Ausstellungsansichten "Träume von Freiheit. Romantik in Russland und Deutschland" © SKD, Foto: David Pinzer
Ausstellungsansichten "Träume von Freiheit. Romantik in Russland und Deutschland" © SKD, Foto: David Pinzer
Ausstellungsansichten "Träume von Freiheit. Romantik in Russland und Deutschland" © SKD, Foto: David Pinzer
Ausstellungsansichten "Träume von Freiheit. Romantik in Russland und Deutschland" © SKD, Foto: David Pinzer
Maxim Worobjow, Vom Blitz gespaltene Eiche (Unwetter), 1842 Öl auf Leinwand, 100,5 × 131 cm
© Staatliche Tretjakow-Galerie, Moskau
Caspar David Friedrich, Zwei Männer in Betrachtung des Mondes, 1819/20 Öl auf Leinwand, 33 x 44,5 cm
© Albertinum | Galerie Neue Meister, Staatliche Kunstsammlungen Dresden, Foto: Elke Estel/Hans-Peter Klut
Carl Gustav Carus, Brandung bei Rügen, 1819 Öl auf Leinwand, 645 x 935 mm
© Albertinum | Galerie Neue Meister, Staatliche Kunstsammlungen Dresden, Foto: Elke Estel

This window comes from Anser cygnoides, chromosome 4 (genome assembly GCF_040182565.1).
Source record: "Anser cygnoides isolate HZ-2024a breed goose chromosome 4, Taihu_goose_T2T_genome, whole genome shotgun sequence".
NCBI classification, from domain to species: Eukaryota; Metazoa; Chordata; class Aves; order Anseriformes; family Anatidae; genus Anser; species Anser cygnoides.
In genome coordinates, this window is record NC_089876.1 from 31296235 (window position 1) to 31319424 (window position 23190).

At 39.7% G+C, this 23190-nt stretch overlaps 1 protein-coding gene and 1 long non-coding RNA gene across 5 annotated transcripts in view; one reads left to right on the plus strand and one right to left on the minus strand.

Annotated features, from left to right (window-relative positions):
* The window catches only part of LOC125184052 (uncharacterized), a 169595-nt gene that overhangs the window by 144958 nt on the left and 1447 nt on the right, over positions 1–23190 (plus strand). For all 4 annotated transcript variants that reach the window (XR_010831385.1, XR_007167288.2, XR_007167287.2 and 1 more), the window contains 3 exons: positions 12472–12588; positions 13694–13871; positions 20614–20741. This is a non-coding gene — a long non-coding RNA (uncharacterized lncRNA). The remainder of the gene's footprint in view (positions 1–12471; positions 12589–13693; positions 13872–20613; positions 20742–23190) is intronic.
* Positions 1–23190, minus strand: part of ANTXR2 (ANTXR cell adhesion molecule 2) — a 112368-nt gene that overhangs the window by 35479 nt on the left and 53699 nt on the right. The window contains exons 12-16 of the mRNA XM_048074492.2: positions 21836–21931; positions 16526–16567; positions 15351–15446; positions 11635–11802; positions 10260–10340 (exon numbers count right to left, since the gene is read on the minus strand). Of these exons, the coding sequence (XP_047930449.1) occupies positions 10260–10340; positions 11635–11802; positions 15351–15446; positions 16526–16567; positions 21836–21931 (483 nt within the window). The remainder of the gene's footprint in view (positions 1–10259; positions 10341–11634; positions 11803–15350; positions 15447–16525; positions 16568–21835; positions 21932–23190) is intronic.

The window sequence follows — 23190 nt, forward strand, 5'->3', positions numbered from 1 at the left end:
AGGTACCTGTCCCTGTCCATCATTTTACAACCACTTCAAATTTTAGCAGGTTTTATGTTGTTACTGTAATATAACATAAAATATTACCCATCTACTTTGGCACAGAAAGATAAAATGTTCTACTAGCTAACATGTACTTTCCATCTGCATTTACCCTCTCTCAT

Caspar David Friedrich, Böhmische Landschaft mit dem Milleschauer, 1808 Öl auf Leinwand, 70 x 104 cm
© Albertinum | GNM, Staatliche Kunstsammlungen Dresden, Foto: Elke Estel/Hans-Peter Klut
Adrian Ludwig Richter, Die Überfahrt am Schreckenstein, 1837 Öl auf Leinwand, 116,5 x 156,5 cm
© Albertinum | Galerie Neue Meister, Staatliche Kunstsammlungen Dresden, Foto: Jürgen Karpinski
Anton Iwanow-Goluboi, Die Insel Walaam bei Sonnenuntergang, 1845 Öl auf Leinwand, 61 × 91,3 cm
© Staatliche Tretjakow-Galerie, Moskau
Silvester Schtschedrin, Grotta di Matromania auf Capri, 1827 Öl auf Leinwand, 35,7 × 46,4 cm
© Staatliche Tretjakow-Galerie, Moskau
Orest Kiprenski, Zeitungsleser in Neapel, 1831 Öl auf Leinwand, 64,5 × 78,3 cm
© Staatliche Tretjakow-Galerie, Moskau
Alexej Wenezianow, Bei der Ernte. Sommer, Mitte 1820er Jahre Öl auf Leinwand, 60,6 × 49 cm
© Staatliche Tretjakow-Galerie, Moskau
Orest Adamowitsch Kiprenski, Bildnis von V.A. Schukowsky, 1816 Öl auf Leinwand
© Staatliche Tretjakow-Galerie
Johan Christian Clausen Dahl, Blick auf Dresden bei Vollmondschein, 1839 Öl auf Leinwand, 78 x 130 cm
© Albertinum | Galerie Neue Meister, Staatliche Kunstsammlungen Dresden, Foto: Jürgen Karpinski